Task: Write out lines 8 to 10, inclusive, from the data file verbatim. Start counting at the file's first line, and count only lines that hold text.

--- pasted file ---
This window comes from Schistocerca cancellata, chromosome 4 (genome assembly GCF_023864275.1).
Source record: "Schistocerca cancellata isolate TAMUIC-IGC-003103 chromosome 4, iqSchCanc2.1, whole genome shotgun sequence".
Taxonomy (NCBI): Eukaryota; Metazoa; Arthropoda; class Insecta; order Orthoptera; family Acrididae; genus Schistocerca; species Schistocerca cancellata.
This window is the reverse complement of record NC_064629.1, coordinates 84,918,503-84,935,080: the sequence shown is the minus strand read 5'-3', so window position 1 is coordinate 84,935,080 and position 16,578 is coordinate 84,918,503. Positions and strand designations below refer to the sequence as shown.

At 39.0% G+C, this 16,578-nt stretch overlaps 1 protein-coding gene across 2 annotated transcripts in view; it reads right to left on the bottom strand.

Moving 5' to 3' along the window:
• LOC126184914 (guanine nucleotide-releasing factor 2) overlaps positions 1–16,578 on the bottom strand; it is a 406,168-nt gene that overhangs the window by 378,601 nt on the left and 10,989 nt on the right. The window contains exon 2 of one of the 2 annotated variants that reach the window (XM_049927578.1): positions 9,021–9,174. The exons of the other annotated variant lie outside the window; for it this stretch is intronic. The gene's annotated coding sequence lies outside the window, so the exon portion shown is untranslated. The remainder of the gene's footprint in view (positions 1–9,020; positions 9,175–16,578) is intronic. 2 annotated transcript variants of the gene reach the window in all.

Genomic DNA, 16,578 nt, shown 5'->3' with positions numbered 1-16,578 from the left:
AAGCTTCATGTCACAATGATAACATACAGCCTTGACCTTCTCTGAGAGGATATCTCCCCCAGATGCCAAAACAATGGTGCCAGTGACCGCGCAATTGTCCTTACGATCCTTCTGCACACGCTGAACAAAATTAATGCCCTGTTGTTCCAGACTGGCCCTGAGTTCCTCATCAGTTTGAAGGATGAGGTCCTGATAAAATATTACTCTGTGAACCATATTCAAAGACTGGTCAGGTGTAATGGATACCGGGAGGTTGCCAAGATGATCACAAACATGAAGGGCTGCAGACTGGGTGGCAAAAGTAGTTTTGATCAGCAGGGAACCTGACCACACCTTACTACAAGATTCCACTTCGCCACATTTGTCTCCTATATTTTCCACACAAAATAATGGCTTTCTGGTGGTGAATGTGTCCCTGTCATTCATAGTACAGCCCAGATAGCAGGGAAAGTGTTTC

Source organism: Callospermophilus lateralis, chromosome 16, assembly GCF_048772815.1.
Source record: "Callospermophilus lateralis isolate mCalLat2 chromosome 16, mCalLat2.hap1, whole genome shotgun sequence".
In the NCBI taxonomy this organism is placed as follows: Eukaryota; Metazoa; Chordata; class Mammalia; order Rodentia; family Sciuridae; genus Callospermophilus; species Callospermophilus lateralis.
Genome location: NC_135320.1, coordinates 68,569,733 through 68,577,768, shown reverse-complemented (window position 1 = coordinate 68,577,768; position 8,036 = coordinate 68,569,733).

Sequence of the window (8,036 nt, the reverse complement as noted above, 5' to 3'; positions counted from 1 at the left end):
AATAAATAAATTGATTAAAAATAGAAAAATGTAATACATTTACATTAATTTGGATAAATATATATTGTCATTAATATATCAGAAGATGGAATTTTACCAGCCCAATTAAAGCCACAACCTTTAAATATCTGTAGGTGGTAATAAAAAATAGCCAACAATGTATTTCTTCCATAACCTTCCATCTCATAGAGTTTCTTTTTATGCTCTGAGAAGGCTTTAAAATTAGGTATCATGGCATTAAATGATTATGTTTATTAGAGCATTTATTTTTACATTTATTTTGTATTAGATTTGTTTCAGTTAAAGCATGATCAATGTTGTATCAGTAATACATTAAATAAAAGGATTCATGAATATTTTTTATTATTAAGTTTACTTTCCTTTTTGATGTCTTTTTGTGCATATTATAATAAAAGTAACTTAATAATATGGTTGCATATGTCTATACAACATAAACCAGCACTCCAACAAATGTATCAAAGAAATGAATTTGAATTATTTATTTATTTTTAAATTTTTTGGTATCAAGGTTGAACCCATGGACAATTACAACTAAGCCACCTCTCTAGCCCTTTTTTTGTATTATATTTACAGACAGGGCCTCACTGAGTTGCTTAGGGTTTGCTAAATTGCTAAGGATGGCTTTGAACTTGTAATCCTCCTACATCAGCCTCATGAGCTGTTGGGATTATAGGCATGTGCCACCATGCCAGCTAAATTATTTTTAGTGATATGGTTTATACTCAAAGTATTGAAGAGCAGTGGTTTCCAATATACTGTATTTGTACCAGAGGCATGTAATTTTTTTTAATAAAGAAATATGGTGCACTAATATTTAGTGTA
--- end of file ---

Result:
Genomic DNA, 16,578 nt, shown 5'->3' with positions numbered 1-16,578 from the left:
AAGCTTCATGTCACAATGATAACATACAGCCTTGACCTTCTCTGAGAGGATATCTCCCCCAGATGCCAAAACAATGGTGCCAGTGACCGCGCAATTGTCCTTACGATCCTTCTGCACACGCTGAACAAAATTAATGCCCTGTTGTTCCAGACTGGCCCTGAGTTCCTCATCAGTTTGAAGGATGAGGTCCTGATAAAATATTACTCTGTGAACCATATTCAAAGACTGGTCAGGTGTAATGGATACCGGGAGGTTGCCAAGATGATCACAAACATGAAGGGCTGCAGACTGGGTGGCAAAAGTAGTTTTGATCAGCAGGGAACCTGACCACACCTTACTACAAGATTCCACTTCGCCACATTTGTCTCCTATATTTTCCACACAAAATAATGGCTTTCTGGTGGTGAATGTGTCCCTGTCATTCATAGTACAGCCCAGATAGCAGGGAAAGTGTTTC

Source organism: Callospermophilus lateralis, chromosome 16, assembly GCF_048772815.1.